What is the underlying market sentiment? Estimates suggest that inflation is the current focus. Alberto Matellán, Chief Economist at MAPFRE Inversión, wagers that the predominant market narrative is the risk of inflation, due to “the scarcity of many goods and the abundant amount of money in the market.” However, he said the upside potential on the stock market remained intact despite a slight increase in risk from two months ago: “Growth prospects currently remain high.”

In the US, the expert expects the Fed to comment on changes to the situation at the macro level. “I hope it will be noted that they’re analyzing the inflation and growth context.” Otherwise, he believes that we could be dealing with an institution that is far removed from the real economy as viewed by markets and companies. In this regard, Matellán pointed out that, although a debate may arise over the long-term, any decisions involving a change in monetary policy would be premature.

“In the United States, internal rates of return may rise more sharply amid said inflation and awaiting the reaction of the banks.”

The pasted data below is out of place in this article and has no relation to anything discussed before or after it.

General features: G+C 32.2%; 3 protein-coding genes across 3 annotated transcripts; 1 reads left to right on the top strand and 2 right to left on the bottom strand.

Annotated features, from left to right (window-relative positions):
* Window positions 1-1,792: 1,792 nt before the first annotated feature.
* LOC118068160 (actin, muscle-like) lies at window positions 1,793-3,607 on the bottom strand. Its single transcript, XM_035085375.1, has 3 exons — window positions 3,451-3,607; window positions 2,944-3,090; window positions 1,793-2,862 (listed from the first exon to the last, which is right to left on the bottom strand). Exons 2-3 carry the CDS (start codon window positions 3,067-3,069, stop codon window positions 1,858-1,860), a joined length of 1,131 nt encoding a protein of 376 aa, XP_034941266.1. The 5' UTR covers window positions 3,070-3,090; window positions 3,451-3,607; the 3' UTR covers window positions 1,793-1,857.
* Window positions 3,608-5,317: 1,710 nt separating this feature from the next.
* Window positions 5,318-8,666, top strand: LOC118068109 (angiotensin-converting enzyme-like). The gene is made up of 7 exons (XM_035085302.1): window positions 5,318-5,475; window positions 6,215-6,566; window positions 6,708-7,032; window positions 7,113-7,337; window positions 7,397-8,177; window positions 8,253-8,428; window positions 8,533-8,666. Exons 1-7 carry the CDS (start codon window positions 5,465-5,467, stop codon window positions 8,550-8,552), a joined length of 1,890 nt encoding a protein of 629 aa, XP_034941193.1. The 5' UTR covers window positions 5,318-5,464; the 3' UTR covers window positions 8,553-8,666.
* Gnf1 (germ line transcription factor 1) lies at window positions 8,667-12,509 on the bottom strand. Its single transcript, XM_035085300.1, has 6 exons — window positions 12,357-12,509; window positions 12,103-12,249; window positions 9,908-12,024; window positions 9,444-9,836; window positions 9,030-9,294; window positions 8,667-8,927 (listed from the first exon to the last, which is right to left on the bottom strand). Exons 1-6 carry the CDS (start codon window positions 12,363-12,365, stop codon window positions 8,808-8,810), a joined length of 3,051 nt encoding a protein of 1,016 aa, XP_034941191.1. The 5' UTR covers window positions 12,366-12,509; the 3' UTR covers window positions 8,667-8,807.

Taking advantage of the upward trend in inflation and occasional slumps in raw materials, he sees a buying opportunity in cyclicals. “In our opinion, it is a good option given the current combination of global growth and rates, especially in companies operating within Europe,” he added. Likewise, gold, which is regarded as a classic safe haven asset against inflation, may not be best suited when it comes to investing and protecting against inflationary pressures: “It is illiquid, very volatile—just like other raw materials—and above all, it does not generate cash flows. And if central banks tighten monetary policy, gold may decline in value very quickly.

Referring to expected inflation for Europe and the US, Matellán concluded that the expected Consumer Price Index would be much lower in the eurozone than across the pond. It remains to be seen whether or not it will remain high after this bullish period; this is what will ultimately determine the policies of central bankers and investors. At these price levels, the economist believes that the European debt market situation is more anchored than its US counterpart. “In the United States, internal rates of return may rise more sharply amid said inflation and awaiting the reaction of the banks.”

Given the current scenario, Matellán ultimately recommends that small investors do not get carried away by market fluctuations and that they “set their own key investment objectives.” With higher-than-expected inflation levels, he stated that now might be a good time to sit down with advisers and discuss whether objectives—such as retirement goals, for instance—might be affected by price levels, “although that swing will be seen in very few cases.”